Building on the principles of role-play simulations, a specifically designed “climate risk role-play simulation game” may open up an incubation space for jointly developed climate risk reduction strategies, freed from the pressures and power relations that are present in real-world situations. A game-based approach may have the potential to bring together public and private actors and to involve them collectively in climate resilience planning. For the game to be successful, participants from various stakeholder groups need to be recruited, possibly including but not limited to representatives of local authorities, entrepreneurs, NGOs, professionals, institutions and local residents. Negotiations are expected to evolve around the bearing of risk and allocation of risk layers (i.e. sharing the responsibility for risks among actors, depending on the combination of probability and severity of the climate risks under discussion).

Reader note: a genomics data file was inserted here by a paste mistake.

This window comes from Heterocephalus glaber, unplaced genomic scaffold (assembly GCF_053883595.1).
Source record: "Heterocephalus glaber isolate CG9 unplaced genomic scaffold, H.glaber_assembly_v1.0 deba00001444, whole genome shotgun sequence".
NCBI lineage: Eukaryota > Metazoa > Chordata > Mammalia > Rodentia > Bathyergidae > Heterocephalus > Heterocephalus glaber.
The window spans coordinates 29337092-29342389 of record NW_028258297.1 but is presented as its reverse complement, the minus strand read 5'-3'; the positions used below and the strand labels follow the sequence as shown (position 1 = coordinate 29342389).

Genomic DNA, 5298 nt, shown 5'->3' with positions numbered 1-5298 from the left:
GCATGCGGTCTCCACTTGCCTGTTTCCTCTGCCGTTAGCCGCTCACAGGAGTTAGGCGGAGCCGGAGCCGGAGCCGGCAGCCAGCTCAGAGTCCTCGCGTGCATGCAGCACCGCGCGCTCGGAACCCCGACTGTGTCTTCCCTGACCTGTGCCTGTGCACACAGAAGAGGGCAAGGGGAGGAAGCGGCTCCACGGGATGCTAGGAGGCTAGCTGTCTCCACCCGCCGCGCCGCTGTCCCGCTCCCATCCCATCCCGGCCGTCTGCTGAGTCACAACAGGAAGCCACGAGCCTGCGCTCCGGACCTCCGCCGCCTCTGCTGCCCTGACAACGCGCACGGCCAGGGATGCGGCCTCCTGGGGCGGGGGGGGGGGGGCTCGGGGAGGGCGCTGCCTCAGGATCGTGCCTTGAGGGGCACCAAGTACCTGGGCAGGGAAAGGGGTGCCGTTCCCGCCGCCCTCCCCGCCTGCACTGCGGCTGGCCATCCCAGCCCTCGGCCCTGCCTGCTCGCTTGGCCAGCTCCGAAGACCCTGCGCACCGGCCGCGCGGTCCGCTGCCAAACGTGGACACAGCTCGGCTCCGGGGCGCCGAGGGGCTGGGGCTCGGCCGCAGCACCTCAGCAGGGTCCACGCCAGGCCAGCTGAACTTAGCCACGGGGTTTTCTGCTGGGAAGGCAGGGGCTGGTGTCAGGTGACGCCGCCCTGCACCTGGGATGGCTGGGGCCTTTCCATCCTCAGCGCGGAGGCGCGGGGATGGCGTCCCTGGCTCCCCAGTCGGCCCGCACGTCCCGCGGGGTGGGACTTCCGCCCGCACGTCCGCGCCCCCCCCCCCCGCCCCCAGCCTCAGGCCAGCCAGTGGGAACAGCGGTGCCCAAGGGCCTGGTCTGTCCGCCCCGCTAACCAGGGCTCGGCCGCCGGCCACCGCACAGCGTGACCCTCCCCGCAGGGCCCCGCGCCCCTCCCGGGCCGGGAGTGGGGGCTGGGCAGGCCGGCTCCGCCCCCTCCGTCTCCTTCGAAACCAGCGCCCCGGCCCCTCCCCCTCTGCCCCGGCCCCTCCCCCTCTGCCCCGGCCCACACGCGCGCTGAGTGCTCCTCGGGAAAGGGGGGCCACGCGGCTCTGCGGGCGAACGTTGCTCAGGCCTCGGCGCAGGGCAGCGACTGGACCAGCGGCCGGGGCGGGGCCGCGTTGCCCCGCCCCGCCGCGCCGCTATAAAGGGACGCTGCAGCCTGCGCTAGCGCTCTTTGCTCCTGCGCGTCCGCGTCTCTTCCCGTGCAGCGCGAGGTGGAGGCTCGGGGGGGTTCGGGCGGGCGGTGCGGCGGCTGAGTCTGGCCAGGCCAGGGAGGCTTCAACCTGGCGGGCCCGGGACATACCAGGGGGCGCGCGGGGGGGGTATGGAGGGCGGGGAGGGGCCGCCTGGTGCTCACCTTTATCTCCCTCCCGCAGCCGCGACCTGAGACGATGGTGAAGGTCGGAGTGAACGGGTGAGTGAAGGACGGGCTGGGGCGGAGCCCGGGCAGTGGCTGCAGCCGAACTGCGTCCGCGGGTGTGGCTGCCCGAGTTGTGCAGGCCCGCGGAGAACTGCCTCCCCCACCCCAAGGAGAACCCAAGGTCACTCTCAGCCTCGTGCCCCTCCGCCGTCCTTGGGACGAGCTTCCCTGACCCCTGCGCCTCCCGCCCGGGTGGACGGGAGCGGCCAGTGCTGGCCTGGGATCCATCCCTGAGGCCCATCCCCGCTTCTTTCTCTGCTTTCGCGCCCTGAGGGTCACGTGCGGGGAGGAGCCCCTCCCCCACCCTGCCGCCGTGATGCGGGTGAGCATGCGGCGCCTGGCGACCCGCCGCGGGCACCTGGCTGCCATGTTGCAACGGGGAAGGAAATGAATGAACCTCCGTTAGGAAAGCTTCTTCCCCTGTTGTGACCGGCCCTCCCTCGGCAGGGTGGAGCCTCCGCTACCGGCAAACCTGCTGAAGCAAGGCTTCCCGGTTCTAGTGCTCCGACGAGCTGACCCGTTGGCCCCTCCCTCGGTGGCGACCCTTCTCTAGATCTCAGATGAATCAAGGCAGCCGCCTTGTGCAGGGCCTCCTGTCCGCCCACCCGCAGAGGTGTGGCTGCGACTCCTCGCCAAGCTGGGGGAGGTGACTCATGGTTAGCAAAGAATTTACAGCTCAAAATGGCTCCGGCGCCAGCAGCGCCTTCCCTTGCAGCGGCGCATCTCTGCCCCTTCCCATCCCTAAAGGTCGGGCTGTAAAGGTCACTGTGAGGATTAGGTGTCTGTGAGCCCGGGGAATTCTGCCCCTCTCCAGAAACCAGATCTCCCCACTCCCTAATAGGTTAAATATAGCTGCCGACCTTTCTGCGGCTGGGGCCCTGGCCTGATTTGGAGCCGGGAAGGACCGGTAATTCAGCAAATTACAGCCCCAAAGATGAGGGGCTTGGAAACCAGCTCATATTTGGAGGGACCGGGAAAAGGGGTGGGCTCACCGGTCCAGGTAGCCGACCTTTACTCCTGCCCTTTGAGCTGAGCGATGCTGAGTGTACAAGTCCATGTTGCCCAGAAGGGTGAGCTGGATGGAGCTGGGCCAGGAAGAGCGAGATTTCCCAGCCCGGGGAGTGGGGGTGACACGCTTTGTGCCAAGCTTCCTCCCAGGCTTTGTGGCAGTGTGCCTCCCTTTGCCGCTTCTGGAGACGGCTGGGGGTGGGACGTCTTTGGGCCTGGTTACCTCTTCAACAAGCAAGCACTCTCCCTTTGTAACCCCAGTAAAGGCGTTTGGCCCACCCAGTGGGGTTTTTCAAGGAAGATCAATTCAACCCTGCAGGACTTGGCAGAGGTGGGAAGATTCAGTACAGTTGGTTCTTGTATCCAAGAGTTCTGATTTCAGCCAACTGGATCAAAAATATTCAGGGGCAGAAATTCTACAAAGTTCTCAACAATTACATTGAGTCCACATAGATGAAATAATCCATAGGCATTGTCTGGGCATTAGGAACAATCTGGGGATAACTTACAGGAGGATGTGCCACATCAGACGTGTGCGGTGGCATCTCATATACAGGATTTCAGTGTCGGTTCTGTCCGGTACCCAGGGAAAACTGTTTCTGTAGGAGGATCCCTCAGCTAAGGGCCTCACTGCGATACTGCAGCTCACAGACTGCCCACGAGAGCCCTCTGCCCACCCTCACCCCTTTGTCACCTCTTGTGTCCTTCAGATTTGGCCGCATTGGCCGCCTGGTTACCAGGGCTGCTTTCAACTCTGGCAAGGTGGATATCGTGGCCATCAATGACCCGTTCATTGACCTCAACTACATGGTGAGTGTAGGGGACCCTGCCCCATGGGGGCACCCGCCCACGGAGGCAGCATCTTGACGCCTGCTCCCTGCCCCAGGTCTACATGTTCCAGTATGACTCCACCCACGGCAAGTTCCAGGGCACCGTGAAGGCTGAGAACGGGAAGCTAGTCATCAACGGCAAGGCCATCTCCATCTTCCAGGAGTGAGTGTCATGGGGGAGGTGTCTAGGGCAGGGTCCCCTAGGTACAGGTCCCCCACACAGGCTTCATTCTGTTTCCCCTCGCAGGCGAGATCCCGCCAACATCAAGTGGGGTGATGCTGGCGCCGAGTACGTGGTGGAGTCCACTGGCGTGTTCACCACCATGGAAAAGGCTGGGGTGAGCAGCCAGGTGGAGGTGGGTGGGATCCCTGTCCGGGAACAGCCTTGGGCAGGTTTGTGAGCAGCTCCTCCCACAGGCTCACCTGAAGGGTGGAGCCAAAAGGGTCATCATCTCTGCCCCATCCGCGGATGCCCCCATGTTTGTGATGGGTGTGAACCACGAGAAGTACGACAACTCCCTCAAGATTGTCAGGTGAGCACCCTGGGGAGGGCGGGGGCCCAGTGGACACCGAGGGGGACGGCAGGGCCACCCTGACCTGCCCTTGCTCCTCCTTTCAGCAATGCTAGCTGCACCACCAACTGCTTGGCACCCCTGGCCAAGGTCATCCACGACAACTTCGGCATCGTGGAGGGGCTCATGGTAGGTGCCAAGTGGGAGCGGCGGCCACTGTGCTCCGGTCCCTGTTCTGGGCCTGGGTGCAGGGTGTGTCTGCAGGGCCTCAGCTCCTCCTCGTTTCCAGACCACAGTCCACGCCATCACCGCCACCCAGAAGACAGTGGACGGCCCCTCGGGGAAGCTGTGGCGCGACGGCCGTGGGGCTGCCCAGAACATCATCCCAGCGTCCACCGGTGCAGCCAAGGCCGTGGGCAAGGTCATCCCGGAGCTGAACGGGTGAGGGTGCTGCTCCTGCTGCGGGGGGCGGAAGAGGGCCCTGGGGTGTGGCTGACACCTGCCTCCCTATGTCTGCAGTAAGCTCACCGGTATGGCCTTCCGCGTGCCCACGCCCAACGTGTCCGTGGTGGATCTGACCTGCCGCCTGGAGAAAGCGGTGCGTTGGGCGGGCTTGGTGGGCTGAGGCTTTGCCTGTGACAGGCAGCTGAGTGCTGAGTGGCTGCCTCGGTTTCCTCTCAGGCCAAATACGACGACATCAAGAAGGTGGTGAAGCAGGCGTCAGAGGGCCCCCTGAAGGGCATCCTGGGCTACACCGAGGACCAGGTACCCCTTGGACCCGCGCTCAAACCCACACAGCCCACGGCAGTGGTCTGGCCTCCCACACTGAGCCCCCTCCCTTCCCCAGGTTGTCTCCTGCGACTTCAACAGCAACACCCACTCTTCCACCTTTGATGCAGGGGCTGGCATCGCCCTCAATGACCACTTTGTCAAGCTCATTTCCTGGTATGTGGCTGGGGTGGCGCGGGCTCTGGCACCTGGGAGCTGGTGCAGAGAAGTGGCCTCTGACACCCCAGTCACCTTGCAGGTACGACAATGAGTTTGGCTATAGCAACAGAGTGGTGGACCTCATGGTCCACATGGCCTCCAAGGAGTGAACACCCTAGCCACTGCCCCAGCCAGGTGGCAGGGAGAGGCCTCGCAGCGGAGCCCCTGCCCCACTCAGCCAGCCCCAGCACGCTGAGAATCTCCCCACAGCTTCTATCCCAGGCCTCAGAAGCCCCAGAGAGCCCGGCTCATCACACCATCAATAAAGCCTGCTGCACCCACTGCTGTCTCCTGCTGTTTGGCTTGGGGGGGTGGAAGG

The game requires each player to take on the role of a stakeholder and to read his or her role’s briefing instructions before playing the game (Stokes 2014). After the completion of each round, participants are instructed to adopt a new role, challenging them to reinterpret information (Aubusson et al. 1997). By changing roles, participants need to make sense of how different parties conceive risk issues, possible solutions and responsibilities differently. The game needs to be chaired by a moderator, assigning roles, facilitating the process and mediating potential conflict situations. A role-play simulation may conclude with a debriefing that discusses the process and outcomes of the negotiations between the stakeholder roles and if a social optimum solution could have been achieved. In the process of negotiating responsibilities and risk reduction activities, the participants are required to collectively identify a climate risk resilience strategy that is beneficial to all parties.

The ultimate objective of the role-play simulation is to formulate an aligned perspective on how responsibilities for climate risks should be shared within a community. The game can also facilitate social learning (Pahl-Wostl & Hare 2004; Reed et al. 2010) by developing a collective intelligence and shared understanding of local risks, roles and possible actions. The role-play allows stakeholders to discover the benefits of cooperation and which scenarios maximise both, the individual and collective optima.